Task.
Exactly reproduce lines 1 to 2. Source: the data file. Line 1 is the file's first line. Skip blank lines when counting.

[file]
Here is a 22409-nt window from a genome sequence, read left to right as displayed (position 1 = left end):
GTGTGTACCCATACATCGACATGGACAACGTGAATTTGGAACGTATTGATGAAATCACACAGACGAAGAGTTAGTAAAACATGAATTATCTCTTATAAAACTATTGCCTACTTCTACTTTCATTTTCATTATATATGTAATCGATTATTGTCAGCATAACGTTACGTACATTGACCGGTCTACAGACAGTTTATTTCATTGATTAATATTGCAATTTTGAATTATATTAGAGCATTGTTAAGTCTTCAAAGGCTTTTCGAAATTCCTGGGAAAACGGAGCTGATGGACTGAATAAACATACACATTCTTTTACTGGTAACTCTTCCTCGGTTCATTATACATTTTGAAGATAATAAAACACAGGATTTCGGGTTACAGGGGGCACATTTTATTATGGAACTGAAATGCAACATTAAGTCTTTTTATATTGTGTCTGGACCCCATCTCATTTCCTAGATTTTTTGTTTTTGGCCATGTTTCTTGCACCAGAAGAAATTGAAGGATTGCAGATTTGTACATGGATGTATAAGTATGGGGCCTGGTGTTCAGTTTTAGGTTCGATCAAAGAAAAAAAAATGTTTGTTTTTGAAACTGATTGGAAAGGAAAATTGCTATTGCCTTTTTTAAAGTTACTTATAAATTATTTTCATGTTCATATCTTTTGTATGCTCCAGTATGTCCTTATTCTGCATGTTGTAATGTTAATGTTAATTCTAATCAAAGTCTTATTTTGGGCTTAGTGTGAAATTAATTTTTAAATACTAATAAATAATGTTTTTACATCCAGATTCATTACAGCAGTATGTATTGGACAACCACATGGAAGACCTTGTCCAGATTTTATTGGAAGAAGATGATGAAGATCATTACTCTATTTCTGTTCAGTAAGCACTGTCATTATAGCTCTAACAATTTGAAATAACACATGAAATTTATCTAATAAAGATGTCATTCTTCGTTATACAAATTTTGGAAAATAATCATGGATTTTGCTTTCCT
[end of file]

Here is a 22409-nt window from a genome sequence, read left to right as displayed (position 1 = left end):
GTGTGTACCCATACATCGACATGGACAACGTGAATTTGGAACGTATTGATGAAATCACACAGACGAAGAGTTAGTAAAACATGAATTATCTCTTATAAAACTATTGCCTACTTCTACTTTCATTTTCATTATATATGTAATCGATTATTGTCAGCATAACGTTACGTACATTGACCGGTCTACAGACAGTTTATTTCATTGATTAATATTGCAATTTTGAATTATATTAGAGCATTGTTAAGTCTTCAAAGGCTTTTCGAAATTCCTGGGAAAACGGAGCTGATGGACTGAATAAACATACACATTCTTTTACTGGTAACTCTTCCTCGGTTCATTATACATTTTGAAGATAATAAAACACAGGATTTCGGGTTACAGGGGGCACATTTTATTATGGAACTGAAATGCAACATTAAGTCTTTTTATATTGTGTCTGGACCCCATCTCATTTCCTAGATTTTTTGTTTTTGGCCATGTTTCTTGCACCAGAAGAAATTGAAGGATTGCAGATTTGTACATGGATGTATAAGTATGGGGCCTGGTGTTCAGTTTTAGGTTCGATCAAAGAAAAAAAAATGTTTGTTTTTGAAACTGATTGGAAAGGAAAATTGCTATTGCCTTTTTTAAAGTTACTTATAAATTATTTTCATGTTCATATCTTTTGTATGCTCCAGTATGTCCTTATTCTGCATGTTGTAATGTTAATGTTAATTCTAATCAAAGTCTTATTTTGGGCTTAGTGTGAAATTAATTTTTAAATACTAATAAATAATGTTTTTACATCCAGATTCATTACAGCAGTATGTATTGGACAACCACATGGAAGACCTTGTCCAGATTTTATTGGAAGAAGATGATGAAGATCATTACTCTATTTCTGTTCAGTAAGCACTGTCATTATAGCTCTAACAATTTGAAATAACACATGAAATTTATCTAATAAAGATGTCATTCTTCGTTATACAAATTTTGGAAAATAATCATGGATTTTGCTTTCCT